Arnica is derived from the medicinal herb Arnica montana of European origin. It is a perennial member of the sunflower family, and grows wild in mountain ranges across Europe, but several closely related species are native to the subalpine parts of North America.
The small plants that arise from a whorl of large, downy basal leaves carry a few leaves and golden yellow flowers that look like smaller versions of thin-leaf sunflowers. The leaves of Arnica used to be smoked by shepherds, earning it the name mountain tobacco. Other common names include leopard’s bane, wolf’s bane, St. John’s strength flower, and wound herb/wundkraut.
Not only the flowers, but the root is also used for herbal preparations. This, as well as the loss of habitat due to urbanization, has resulted in an alarming reduction of wild stocks in many places. Although cultivated on a large scale for the ready market, the demand always exceeds supply.
History of use
Arnica has been made popular by homeopathy, but traditional herbalists had been using it to treat bruises and other injuries for centuries before the advent of this medical stream. You can find all kinds of homeopathic ointments and lotions as well as herbal preparations in the market today. Although modern medicine is all too eager to rubbish their claims, most people who have benefited from these products swear by their efficacy.
Despite the skepticism by allopathic practitioners some modern researchers, arnica continues to be popular, especially with athletes who depend on it to get pain relief and fast recovery from sports-related strains and sprains. Mothers often keep it handy to treat their children’s minor injuries. Their trust in the benefits of this herb is backed by the ancient traditional remedies independently developed in Germany, Russia and North America.
There are several records of its use for treating wounds, fever, and various other conditions from as early as the 16th century. The Russians used it for gynecological problems and certain heart conditions. An herbal tea of arnica to ease back pain was used by the North American Cataula tribe.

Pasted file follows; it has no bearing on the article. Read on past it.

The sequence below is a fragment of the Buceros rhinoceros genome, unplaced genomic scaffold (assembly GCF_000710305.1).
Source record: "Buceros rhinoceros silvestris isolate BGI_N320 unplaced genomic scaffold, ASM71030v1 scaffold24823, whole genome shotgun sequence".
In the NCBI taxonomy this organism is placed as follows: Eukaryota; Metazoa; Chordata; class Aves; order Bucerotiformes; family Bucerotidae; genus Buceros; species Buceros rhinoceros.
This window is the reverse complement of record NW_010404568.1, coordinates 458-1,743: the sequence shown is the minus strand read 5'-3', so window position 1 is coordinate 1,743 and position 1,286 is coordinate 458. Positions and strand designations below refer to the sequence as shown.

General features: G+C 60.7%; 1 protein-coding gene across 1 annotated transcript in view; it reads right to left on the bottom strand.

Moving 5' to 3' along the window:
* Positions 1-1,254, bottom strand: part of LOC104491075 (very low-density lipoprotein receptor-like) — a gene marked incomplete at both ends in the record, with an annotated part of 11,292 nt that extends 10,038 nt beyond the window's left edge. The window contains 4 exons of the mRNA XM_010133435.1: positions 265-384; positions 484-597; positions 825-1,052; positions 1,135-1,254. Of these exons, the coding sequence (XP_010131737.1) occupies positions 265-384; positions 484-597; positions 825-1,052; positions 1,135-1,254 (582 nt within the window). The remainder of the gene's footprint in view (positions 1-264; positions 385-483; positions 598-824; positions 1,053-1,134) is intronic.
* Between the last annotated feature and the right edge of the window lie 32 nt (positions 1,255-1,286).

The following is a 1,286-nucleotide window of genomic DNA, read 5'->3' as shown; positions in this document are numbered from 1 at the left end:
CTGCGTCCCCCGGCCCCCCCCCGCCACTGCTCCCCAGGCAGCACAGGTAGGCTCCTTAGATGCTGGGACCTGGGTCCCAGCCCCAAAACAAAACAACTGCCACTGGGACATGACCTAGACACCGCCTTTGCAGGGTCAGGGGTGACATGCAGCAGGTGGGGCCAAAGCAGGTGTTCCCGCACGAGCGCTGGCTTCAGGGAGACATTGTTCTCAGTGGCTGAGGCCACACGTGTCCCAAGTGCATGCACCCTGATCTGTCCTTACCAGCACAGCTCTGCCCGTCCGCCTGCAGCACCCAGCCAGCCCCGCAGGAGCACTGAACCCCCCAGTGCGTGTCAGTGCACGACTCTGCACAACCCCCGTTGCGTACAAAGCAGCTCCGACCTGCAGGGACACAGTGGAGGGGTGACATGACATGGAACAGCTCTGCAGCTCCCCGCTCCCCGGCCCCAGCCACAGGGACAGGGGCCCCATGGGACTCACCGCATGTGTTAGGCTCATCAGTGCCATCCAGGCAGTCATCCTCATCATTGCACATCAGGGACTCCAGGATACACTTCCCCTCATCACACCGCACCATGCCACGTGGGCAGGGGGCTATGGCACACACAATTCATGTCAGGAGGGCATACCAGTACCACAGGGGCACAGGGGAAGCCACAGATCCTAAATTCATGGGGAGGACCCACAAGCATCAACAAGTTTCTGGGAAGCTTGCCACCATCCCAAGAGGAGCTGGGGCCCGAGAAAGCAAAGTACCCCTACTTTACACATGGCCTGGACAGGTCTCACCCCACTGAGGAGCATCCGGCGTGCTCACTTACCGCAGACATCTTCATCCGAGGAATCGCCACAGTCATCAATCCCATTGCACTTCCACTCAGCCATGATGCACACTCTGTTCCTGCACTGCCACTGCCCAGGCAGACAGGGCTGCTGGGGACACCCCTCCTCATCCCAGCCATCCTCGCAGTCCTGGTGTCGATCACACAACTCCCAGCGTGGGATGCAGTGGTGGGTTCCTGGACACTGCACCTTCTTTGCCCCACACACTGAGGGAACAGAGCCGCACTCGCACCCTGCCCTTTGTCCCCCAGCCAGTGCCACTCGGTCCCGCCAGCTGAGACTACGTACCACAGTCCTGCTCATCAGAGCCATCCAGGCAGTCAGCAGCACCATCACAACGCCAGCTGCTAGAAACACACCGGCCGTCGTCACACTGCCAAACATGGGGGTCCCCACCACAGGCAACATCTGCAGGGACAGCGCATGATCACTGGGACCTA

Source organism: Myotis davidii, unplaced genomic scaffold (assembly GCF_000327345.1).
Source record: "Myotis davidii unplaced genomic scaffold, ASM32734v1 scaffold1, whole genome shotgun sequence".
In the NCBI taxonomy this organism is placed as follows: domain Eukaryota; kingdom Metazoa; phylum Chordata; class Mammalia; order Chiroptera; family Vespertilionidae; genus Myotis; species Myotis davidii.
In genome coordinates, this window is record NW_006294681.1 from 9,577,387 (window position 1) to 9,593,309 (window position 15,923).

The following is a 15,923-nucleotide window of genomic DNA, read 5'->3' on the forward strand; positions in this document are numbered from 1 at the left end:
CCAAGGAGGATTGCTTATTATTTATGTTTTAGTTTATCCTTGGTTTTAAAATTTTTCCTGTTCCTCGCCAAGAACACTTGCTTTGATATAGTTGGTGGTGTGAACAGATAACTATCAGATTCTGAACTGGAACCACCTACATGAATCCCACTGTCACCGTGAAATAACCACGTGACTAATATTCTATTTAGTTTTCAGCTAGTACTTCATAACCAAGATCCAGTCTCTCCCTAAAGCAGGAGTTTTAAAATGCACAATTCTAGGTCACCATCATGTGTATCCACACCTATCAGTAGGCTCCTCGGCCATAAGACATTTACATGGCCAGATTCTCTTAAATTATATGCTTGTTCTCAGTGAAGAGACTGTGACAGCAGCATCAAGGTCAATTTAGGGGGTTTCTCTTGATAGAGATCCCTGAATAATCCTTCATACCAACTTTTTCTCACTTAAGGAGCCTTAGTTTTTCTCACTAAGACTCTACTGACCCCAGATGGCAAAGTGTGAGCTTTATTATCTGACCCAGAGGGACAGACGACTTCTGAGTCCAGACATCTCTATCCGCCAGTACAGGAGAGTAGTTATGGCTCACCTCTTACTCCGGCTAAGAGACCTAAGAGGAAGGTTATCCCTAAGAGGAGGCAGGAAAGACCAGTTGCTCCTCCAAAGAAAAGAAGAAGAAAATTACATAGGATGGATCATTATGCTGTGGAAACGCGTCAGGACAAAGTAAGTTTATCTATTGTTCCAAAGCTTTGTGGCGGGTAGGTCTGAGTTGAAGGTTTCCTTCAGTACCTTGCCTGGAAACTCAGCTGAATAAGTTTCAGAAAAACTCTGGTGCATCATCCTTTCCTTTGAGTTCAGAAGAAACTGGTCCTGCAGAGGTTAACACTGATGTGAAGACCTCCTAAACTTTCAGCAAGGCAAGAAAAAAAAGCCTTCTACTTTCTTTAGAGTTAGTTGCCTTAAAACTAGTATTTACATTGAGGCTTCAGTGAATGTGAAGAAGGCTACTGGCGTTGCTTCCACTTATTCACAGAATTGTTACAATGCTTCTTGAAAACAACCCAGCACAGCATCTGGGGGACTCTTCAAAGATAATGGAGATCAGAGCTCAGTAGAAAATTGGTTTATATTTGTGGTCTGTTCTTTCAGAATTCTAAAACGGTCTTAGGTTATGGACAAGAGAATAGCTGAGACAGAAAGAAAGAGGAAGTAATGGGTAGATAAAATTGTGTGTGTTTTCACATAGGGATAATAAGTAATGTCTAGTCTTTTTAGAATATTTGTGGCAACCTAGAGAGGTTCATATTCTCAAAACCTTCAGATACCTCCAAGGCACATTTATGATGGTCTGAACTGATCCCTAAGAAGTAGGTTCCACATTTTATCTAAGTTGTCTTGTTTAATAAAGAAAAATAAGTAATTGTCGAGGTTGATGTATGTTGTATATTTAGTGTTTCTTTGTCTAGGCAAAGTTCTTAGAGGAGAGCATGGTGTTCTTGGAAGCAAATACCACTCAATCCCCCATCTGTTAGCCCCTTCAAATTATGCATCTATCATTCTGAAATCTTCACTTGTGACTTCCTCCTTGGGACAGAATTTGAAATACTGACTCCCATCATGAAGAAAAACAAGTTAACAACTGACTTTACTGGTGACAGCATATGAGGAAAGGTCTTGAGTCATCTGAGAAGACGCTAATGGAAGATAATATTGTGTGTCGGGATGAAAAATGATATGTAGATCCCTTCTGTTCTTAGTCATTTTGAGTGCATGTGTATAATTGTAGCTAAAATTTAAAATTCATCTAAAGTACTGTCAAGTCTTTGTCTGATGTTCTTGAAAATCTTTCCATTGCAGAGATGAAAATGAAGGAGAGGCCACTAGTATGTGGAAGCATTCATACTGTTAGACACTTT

Although herbal preparations of arnica for oral use had been prevalent earlier, it is now mainly used for topical applications, except in homeopathy. The main active agent helenalin in arnica has a toxic effect at higher concentrations, but it should be harmless at the infinitesimally small amount contained in homeopathic preparations. The arnica pellets may actually work like vaccines, triggering a self-healing reaction in the body.
Active compounds in Arnica:
The bioactive compound helenalin is mainly responsible for the therapeutic effect of arnica preparations. Chamissonolid and 11,13- dihydrohelenaline are two other active agents belonging to a group of biochemicals known as sesquiterpene lactones (STLs) which have specific actions at cellular level. These three STLs in arnica have been shown to have strong anti-inflammatory properties in lab studies.
Other constituents include several types of lignans and flavonoids such as astragalin, luteolin-7-glucoside, and isoquercitrin. Thymol and other thymol derivatives constitute the volatile oil component. Phenolic acids include caffeic acid, chlorogenic acid and cynarin. Coumarins such as scopoletin and umbelliferone are also present.
How they work:
Anti-inflammatory– Treatment with arnica before and after a surgery or other injuries significantly reduces the inflammation that invariably follows. The STLs helenalin and dihydrohelenalin inhibits several biochemical reactions involved in the inflammatory process such as lysosomal rupture, neutrophil migration and prostaglandin synthesis.
Anticoagulant – Helenalin and, to a lesser extent, 11,13-dihydro helenalin inhibit platelet aggregation and thromboxane formation. These reactions reduce clot formation following an injury to the blood vessels and help resolve bruises faster.
Analgesic – Topical application arnica extract relieves pain due to inflammation, such as following injuries, insect bites, sprains, arthritis, and phlebitis. Helenalin and other STLs may be having an analgesic effect similar to salicylic acid besides their anti-inflammatory action.
Cholesterol lowering – Laboratory experiments in mice have shown that the STLs in Arnica can lower serum cholesterol by inhibiting lipogenesis. However, on account of the toxicity of helenalin at higher doses, oral intake of arnica extract for cholesterol control is not recommended.